There are some fine minor and supporting performances amongst the female employees of Paradise, but since their characters are mostly strippers and thus the actors all of a similar built and similar looks and dressed in similar outfits, it is very hard to tell them apart well enough to single out specific performances.
In other cases, the acting in some of the minor roles is on amateur level. Generally, however, this is a very impressive cast that has been assembled here. But it should be noted that some of the most well-known cast members like Danny Dyer, Jason Flemyng, or Andrew Tiernan had the smallest amount of screen-time. Probably a budgetary issue – I assume these are people who probably agreed to appear in these smaller roles not for the money, but because someone called in a favour.
Thoroughly good acting extends from these smaller roles on to key supporting characters like those played by Billy Murray and Steven Berkoff. Particularly enjoyable is the performance by British character actor Perry Benson as the aptly named “Magoo”, even though his character has received a bit of a “one-note” treatment by the script. In a rather minor role as his wife, Lorraine Stanley complements him perfectly.
A key performance is that of Dexter Fletcher as Eddie. It is hard to imagine an actor who could have done this character more justice. The same could be said about our “hero”. I am sure there are other “tough guy” actors who would have done an equally fine job, but Craig Fairbrass is undoubtedly an asset for this film. His portrayal of Freddy makes us feel that these are real people, that there are real lives and futures at stake. Fletcher and Fairbrass give the film some depth – depth it would otherwise have struggled to achieve. But while both characters – like any character in this film, really – could be said to be somewhat stereotypical, Fairbrass manages to sculpt a near-three-dimensional character around that stereotype. And he did this, as he himself said in the DVD’s “making of”, with the help of director Steven Lawson. Lawson is kind of a “self-made man” when it comes to film making, and Fairbrass’s early career as a struggling actor also has all the hallmarks of such a “self-made man”. So it should come as no surprise that both managed to give the character of Freddy, another “self-made man”, some fine-tuning.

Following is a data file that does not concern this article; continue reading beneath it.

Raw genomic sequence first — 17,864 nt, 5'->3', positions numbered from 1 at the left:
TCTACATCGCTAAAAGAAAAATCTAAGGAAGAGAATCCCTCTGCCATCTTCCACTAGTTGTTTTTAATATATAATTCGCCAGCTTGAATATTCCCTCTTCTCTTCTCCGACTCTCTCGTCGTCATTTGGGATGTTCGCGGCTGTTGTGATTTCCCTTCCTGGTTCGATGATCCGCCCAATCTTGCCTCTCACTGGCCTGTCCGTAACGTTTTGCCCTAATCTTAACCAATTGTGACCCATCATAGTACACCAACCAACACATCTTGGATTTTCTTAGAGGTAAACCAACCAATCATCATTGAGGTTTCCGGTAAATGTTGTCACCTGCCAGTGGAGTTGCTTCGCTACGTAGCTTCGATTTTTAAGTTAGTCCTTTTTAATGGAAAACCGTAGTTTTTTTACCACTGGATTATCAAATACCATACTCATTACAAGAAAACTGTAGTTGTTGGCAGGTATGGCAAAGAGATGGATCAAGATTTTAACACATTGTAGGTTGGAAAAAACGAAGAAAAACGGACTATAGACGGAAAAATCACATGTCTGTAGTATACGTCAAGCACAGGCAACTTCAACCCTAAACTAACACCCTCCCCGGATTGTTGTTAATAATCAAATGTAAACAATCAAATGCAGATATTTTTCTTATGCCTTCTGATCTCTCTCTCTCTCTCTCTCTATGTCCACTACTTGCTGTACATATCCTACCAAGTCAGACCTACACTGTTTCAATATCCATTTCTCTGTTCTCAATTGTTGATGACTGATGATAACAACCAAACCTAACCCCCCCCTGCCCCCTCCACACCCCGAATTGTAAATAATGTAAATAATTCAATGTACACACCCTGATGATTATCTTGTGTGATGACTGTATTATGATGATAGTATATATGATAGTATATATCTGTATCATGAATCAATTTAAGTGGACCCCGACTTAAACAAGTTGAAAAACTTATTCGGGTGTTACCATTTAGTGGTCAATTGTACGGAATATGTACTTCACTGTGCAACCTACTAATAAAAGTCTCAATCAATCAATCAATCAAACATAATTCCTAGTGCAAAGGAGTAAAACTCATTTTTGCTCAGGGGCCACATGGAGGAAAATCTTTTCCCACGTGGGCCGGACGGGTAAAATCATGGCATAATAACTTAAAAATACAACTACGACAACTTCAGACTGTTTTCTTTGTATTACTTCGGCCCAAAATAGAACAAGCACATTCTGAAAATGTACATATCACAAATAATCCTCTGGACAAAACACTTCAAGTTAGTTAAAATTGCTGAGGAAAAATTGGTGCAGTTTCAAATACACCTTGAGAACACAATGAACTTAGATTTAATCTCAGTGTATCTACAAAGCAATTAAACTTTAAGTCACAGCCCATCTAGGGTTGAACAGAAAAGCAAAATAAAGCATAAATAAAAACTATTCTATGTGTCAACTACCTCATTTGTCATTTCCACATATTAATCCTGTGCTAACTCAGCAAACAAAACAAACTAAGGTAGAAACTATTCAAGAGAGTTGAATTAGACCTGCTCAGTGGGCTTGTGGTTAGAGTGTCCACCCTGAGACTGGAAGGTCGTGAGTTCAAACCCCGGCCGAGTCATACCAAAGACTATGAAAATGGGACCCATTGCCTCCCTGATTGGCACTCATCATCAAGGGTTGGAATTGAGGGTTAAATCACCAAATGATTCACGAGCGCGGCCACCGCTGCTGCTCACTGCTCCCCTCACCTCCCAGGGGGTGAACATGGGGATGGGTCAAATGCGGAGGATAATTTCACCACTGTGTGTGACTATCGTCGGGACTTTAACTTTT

The set of core characters is completed by Danny Midwinter as Dennis and by Lisa MacAllister as Jen, Freddy’s “significant other”. Midwinter, who one year earlier suffered the indignity of appearing in the abysmal Against the Dark, gives a fine performance in Dead Cert, but his character suffers from script issues that I cannot talk about because of spoilers.